More than 1,300 soldiers are deploying to Iraq this month for the Kentucky National Guard's final mission there: helping to shut down U.S. military operations. But some soldiers are coping with not only the pressure of deployment, but also the stress of putting their civilian jobs on hold.
The Kentucky National Guard's 149th Maneuver Enhancement Brigade will primarily be in charge of convoy security in Iraq, making sure U.S. equipment gets safely to Kuwait and onto ships. They represent half of the 2,600 troops they'll be joining from Oregon, Virginia and Utah.
But the brigade's first stop is Camp Atterbury, Ind., where soldiers get their final training before mobilization. There, Sgt. First Class Matthew Kelly was preparing to leave on his fourth overseas deployment. Kelly says that his new mission brings a mixed sense of closure and anxiety.
"For those guys that, this is their first time," he says, "definitely keep your heads down, be observant and make sure you're always aware of your surroundings."
Sgt. Kelly says the transition to active duty has been fairly easy because he already had a full-time job with the National Guard. That's not the case for most, who typically train part-time and have civilian jobs.
For Company Commander Janee Wilson, the Iraq mission will be her first tour overseas — and a stark contrast to her regular job, as an operations manager for T-Mobile in Nashville.
"The language is different, the lingo, the talk, the type of training we do," she says, "you know: hands-on, weapons, different types of vehicles."
Wilson has heard from others about what to expect in Iraq, but is eager to see the mission through.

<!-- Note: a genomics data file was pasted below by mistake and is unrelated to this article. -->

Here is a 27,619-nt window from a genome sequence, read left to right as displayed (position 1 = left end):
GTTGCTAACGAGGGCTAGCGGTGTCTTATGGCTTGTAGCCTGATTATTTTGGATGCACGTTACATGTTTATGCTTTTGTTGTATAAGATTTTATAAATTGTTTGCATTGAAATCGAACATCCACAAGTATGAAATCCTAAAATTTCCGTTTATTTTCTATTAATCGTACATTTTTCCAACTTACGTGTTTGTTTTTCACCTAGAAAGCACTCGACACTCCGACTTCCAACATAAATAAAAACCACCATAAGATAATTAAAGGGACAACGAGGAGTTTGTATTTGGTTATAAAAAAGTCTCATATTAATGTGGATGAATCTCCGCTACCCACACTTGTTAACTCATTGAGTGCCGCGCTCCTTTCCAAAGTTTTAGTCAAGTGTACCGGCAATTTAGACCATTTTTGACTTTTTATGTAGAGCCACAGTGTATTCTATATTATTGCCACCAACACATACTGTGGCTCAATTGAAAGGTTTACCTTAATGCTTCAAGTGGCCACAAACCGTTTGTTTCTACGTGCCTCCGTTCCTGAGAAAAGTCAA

"I'm ready to go ahead and get it over with and come back home," she says. "I am looking forward to it, though. I've been in the military for 11 years, so this is my first time to really kind of test myself."
The Department of Defense coordinated a recent trip to Camp Atterbury so civilian employers could see some of the Guard's live-fire training exercises. Norman Norris is a supervisor for Louisville's Department of Corrections, which has several employees serving in the Guard. He says it's important for employers to understand what soldiers are sacrificing when they deploy.
"When his orders come through, he's got enough to deal with already. He doesn't need to worry about 'Am I going to have a job when I get back? Am I going to have my position when I get back?'" Norris says. "That stuff's automatic. There's no questions asked. There's not a general attitude of 'Oh, he's gone again.' No. He's not going to Disney World, he's not going to California; he's going to a war zone."
That kind of support is a relief to Sgt. Edwin O'Bannon, who has worked at Louisville's jail for less than a year. He wants that job to be there when he returns.
"Especially being an MP in the Army, and then I go to my civilian life and the garrison side still carries over," he says. "Everyone has their same structure of how they want business run, and getting business conducted. It's a great atmosphere to work in."
Finding the right balance between civilian and military life affects Guard members even at high levels. Commander Col. Scott Campbell of the 149th Brigade has a civilian job at defense contractor Northrop Grumman. But he's spent five of the past 10 years on active duty.
"And it is really hard to say, 'I'm going to be super-successful in both careers,'" he says. "Because it's almost like you gotta commit all your energy to one or the other."
Although the Iraq drawdown is expected to wrap up by the end of December, the total mission for the Kentucky contingent could last up to 12 months.